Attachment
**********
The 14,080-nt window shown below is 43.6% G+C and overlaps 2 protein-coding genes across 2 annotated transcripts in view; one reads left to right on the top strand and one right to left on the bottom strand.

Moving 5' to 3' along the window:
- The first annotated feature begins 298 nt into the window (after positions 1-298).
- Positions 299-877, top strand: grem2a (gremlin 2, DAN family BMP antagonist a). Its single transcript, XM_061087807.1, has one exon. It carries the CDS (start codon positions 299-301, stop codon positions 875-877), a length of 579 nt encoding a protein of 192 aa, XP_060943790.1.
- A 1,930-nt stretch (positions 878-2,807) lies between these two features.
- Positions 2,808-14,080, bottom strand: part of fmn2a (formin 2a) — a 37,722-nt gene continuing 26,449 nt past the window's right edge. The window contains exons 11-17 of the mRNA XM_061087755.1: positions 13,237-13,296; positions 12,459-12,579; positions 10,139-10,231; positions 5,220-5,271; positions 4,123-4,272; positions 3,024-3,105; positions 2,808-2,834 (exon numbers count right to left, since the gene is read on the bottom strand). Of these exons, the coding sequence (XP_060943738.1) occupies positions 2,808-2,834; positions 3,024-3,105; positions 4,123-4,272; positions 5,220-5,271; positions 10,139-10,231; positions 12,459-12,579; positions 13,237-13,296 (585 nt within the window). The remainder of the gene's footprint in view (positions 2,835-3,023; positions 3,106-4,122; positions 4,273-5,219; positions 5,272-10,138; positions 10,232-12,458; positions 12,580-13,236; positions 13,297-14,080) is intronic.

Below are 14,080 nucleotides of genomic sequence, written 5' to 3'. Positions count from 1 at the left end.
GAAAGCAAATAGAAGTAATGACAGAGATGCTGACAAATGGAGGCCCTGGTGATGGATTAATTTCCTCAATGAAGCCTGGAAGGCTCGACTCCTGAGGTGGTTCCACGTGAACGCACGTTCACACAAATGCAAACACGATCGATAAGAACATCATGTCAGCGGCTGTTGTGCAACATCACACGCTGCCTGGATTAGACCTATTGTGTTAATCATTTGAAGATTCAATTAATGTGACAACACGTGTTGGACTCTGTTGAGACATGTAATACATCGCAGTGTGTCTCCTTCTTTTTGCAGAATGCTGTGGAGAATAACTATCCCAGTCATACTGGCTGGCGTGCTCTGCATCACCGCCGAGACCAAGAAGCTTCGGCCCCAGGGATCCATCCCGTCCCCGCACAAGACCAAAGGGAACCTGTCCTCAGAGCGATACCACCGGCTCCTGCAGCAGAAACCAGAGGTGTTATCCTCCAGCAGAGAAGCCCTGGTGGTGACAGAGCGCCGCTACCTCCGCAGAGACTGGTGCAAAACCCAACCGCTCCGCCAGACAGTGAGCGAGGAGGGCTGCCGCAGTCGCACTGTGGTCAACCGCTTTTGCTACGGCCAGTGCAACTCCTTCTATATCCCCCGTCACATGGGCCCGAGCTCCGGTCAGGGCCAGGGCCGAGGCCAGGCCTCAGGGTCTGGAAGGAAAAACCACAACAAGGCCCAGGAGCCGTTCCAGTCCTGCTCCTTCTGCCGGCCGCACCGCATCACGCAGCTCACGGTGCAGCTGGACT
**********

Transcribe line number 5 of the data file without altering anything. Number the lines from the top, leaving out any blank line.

- A 1,930-nt stretch (positions 878-2,807) lies between these two features.